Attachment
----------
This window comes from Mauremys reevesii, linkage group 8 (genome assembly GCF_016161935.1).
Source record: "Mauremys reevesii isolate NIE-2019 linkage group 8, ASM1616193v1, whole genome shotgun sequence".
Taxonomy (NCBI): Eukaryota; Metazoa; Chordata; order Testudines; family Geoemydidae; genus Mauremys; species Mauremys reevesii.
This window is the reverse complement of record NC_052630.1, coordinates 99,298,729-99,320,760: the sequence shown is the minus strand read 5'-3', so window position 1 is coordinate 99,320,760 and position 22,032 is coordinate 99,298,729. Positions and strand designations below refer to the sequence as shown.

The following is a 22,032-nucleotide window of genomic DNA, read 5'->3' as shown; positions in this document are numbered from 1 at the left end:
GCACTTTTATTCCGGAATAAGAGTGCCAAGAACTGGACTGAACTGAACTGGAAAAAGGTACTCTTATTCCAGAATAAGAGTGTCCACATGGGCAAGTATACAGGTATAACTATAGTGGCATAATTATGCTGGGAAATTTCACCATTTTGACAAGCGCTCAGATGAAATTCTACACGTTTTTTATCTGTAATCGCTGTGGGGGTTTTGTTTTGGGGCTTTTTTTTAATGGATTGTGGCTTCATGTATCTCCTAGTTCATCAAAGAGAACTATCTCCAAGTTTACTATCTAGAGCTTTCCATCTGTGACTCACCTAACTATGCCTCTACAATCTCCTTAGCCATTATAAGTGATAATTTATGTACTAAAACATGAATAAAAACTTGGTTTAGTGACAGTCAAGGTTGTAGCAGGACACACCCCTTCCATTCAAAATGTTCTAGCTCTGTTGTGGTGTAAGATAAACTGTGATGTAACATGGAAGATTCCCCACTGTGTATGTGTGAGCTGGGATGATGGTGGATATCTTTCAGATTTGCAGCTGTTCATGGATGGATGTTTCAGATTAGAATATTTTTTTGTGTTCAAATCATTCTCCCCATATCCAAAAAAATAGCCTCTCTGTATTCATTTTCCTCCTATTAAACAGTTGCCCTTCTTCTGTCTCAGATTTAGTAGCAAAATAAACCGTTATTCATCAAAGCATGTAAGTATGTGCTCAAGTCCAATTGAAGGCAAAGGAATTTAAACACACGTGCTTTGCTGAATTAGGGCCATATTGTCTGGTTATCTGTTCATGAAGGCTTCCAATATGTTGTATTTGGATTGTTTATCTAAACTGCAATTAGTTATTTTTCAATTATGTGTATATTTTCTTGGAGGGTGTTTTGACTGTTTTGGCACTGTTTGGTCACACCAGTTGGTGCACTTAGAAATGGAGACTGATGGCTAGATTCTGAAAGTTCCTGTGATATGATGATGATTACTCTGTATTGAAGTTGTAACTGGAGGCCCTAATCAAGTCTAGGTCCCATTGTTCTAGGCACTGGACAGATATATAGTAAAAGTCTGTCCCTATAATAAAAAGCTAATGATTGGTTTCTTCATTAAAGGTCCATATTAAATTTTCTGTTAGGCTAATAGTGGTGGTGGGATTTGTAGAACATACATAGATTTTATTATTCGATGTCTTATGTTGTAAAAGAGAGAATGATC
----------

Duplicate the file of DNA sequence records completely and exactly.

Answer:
This window comes from Mauremys reevesii, linkage group 8 (genome assembly GCF_016161935.1).
Source record: "Mauremys reevesii isolate NIE-2019 linkage group 8, ASM1616193v1, whole genome shotgun sequence".
Taxonomy (NCBI): Eukaryota; Metazoa; Chordata; order Testudines; family Geoemydidae; genus Mauremys; species Mauremys reevesii.
This window is the reverse complement of record NC_052630.1, coordinates 99,298,729-99,320,760: the sequence shown is the minus strand read 5'-3', so window position 1 is coordinate 99,320,760 and position 22,032 is coordinate 99,298,729. Positions and strand designations below refer to the sequence as shown.

The following is a 22,032-nucleotide window of genomic DNA, read 5'->3' as shown; positions in this document are numbered from 1 at the left end:
GCACTTTTATTCCGGAATAAGAGTGCCAAGAACTGGACTGAACTGAACTGGAAAAAGGTACTCTTATTCCAGAATAAGAGTGTCCACATGGGCAAGTATACAGGTATAACTATAGTGGCATAATTATGCTGGGAAATTTCACCATTTTGACAAGCGCTCAGATGAAATTCTACACGTTTTTTATCTGTAATCGCTGTGGGGGTTTTGTTTTGGGGCTTTTTTTTAATGGATTGTGGCTTCATGTATCTCCTAGTTCATCAAAGAGAACTATCTCCAAGTTTACTATCTAGAGCTTTCCATCTGTGACTCACCTAACTATGCCTCTACAATCTCCTTAGCCATTATAAGTGATAATTTATGTACTAAAACATGAATAAAAACTTGGTTTAGTGACAGTCAAGGTTGTAGCAGGACACACCCCTTCCATTCAAAATGTTCTAGCTCTGTTGTGGTGTAAGATAAACTGTGATGTAACATGGAAGATTCCCCACTGTGTATGTGTGAGCTGGGATGATGGTGGATATCTTTCAGATTTGCAGCTGTTCATGGATGGATGTTTCAGATTAGAATATTTTTTTGTGTTCAAATCATTCTCCCCATATCCAAAAAAATAGCCTCTCTGTATTCATTTTCCTCCTATTAAACAGTTGCCCTTCTTCTGTCTCAGATTTAGTAGCAAAATAAACCGTTATTCATCAAAGCATGTAAGTATGTGCTCAAGTCCAATTGAAGGCAAAGGAATTTAAACACACGTGCTTTGCTGAATTAGGGCCATATTGTCTGGTTATCTGTTCATGAAGGCTTCCAATATGTTGTATTTGGATTGTTTATCTAAACTGCAATTAGTTATTTTTCAATTATGTGTATATTTTCTTGGAGGGTGTTTTGACTGTTTTGGCACTGTTTGGTCACACCAGTTGGTGCACTTAGAAATGGAGACTGATGGCTAGATTCTGAAAGTTCCTGTGATATGATGATGATTACTCTGTATTGAAGTTGTAACTGGAGGCCCTAATCAAGTCTAGGTCCCATTGTTCTAGGCACTGGACAGATATATAGTAAAAGTCTGTCCCTATAATAAAAAGCTAATGATTGGTTTCTTCATTAAAGGTCCATATTAAATTTTCTGTTAGGCTAATAGTGGTGGTGGGATTTGTAGAACATACATAGATTTTATTATTCGATGTCTTATGTTGTAAAAGAGAGAATGATC